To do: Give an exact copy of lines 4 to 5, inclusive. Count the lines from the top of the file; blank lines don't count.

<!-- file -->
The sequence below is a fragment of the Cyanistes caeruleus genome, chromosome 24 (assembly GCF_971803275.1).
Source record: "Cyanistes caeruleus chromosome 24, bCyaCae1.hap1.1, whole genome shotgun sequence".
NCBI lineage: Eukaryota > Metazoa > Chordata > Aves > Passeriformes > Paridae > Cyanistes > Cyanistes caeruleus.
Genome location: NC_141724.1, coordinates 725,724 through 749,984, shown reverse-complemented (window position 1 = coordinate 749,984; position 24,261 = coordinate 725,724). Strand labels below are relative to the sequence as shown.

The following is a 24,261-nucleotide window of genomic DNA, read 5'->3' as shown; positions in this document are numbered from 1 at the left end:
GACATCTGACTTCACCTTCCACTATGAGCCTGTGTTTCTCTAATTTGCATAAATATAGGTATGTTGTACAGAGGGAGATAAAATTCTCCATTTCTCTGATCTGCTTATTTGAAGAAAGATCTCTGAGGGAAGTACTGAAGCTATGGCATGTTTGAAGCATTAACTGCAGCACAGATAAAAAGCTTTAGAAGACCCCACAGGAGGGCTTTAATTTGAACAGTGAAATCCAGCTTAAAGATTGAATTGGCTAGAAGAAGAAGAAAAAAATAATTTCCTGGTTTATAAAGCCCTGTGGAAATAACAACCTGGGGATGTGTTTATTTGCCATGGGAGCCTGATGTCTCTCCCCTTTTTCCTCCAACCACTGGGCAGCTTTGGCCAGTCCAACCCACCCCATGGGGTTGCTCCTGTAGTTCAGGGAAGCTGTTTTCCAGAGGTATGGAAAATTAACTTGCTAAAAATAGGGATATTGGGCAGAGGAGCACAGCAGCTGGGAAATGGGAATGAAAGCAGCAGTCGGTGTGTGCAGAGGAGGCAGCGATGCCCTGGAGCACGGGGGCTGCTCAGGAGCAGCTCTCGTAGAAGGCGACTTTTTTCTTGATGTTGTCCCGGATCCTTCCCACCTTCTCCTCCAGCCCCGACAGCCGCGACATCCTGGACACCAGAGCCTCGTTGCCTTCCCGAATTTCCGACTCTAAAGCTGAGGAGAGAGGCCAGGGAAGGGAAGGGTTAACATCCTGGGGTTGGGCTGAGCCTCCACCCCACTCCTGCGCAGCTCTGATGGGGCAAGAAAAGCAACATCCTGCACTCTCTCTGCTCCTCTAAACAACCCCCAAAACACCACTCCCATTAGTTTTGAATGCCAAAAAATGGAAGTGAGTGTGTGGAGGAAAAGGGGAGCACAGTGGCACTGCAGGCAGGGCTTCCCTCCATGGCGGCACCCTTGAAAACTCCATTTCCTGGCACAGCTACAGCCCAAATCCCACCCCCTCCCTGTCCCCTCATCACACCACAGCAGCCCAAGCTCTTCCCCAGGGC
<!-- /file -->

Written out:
Genome location: NC_141724.1, coordinates 725,724 through 749,984, shown reverse-complemented (window position 1 = coordinate 749,984; position 24,261 = coordinate 725,724). Strand labels below are relative to the sequence as shown.

The following is a 24,261-nucleotide window of genomic DNA, read 5'->3' as shown; positions in this document are numbered from 1 at the left end: